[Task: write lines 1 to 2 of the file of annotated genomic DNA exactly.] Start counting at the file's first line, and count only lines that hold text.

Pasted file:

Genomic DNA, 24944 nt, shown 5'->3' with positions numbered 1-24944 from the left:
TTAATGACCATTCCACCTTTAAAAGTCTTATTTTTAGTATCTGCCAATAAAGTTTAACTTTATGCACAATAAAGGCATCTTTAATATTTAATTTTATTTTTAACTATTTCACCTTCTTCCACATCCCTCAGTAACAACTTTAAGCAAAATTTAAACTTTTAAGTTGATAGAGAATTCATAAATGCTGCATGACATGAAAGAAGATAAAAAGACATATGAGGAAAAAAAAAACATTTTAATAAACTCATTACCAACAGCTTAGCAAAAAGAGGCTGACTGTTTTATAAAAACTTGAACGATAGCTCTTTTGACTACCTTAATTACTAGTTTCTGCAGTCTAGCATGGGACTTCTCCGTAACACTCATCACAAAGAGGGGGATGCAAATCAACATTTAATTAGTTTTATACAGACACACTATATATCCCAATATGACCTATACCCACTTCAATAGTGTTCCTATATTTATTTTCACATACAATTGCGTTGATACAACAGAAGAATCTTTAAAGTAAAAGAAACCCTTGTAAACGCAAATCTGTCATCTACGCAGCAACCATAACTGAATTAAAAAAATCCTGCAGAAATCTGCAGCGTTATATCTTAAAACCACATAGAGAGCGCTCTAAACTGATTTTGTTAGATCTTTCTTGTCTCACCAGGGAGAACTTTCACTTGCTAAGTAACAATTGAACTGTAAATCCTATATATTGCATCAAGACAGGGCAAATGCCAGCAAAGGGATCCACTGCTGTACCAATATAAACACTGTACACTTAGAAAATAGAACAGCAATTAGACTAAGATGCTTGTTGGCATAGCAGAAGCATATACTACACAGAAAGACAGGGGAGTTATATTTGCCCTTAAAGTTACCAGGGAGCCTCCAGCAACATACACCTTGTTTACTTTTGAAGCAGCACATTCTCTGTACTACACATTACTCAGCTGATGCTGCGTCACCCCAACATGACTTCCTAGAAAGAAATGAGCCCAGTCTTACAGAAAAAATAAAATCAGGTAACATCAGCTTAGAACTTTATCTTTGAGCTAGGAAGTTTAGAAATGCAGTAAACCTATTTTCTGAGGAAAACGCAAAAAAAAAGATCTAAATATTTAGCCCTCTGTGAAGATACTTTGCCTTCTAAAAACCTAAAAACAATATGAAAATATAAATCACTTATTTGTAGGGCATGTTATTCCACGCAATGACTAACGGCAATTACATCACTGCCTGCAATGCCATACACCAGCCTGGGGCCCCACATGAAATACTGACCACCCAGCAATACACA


Genomic DNA, 24944 nt, shown 5'->3' with positions numbered 1-24944 from the left:
TTAATGACCATTCCACCTTTAAAAGTCTTATTTTTAGTATCTGCCAATAAAGTTTAACTTTATGCACAATAAAGGCATCTTTAATATTTAATTTTATTTTTAACTATTTCACCTTCTTCCACATCCCTCAGTAACAACTTTAAGCAAAATTTAAACTTTTAAGTTGATAGAGAATTCATAAATGCTGCATGACATGAAAGAAGATAAAAAGACATATGAGGAAAAAAAAAACATTTTAATAAACTCATTACCAACAGCTTAGCAAAAAGAGGCTGACTGTTTTATAAAAACTTGAACGATAGCTCTTTTGACTACCTTAATTACTAGTTTCTGCAGTCTAGCATGGGACTTCTCCGTAACACTCATCACAAAGAGGGGGATGCAAATCAACATTTAATTAGTTTTATACAGACACACTATATATCCCAATATGACCTATACCCACTTCAATAGTGTTCCTATATTTATTTTCACATACAATTGCGTTGATACAACAGAAGAATCTTTAAAGTAAAAGAAACCCTTGTAAACGCAAATCTGTCATCTACGCAGCAACCATAACTGAATTAAAAAAATCCTGCAGAAATCTGCAGCGTTATATCTTAAAACCACATAGAGAGCGCTCTAAACTGATTTTGTTAGATCTTTCTTGTCTCACCAGGGAGAACTTTCACTTGCTAAGTAACAATTGAACTGTAAATCCTATATATTGCATCAAGACAGGGCAAATGCCAGCAAAGGGATCCACTGCTGTACCAATATAAACACTGTACACTTAGAAAATAGAACAGCAATTAGACTAAGATGCTTGTTGGCATAGCAGAAGCATATACTACACAGAAAGACAGGGGAGTTATATTTGCCCTTAAAGTTACCAGGGAGCCTCCAGCAACATACACCTTGTTTACTTTTGAAGCAGCACATTCTCTGTACTACACATTACTCAGCTGATGCTGCGTCACCCCAACATGACTTCCTAGAAAGAAATGAGCCCAGTCTTACAGAAAAAATAAAATCAGGTAACATCAGCTTAGAACTTTATCTTTGAGCTAGGAAGTTTAGAAATGCAGTAAACCTATTTTCTGAGGAAAACGCAAAAAAAAAGATCTAAATATTTAGCCCTCTGTGAAGATACTTTGCCTTCTAAAAACCTAAAAACAATATGAAAATATAAATCACTTATTTGTAGGGCATGTTATTCCACGCAATGACTAACGGCAATTACATCACTGCCTGCAATGCCATACACCAGCCTGGGGCCCCACATGAAATACTGACCACCCAGCAATACACA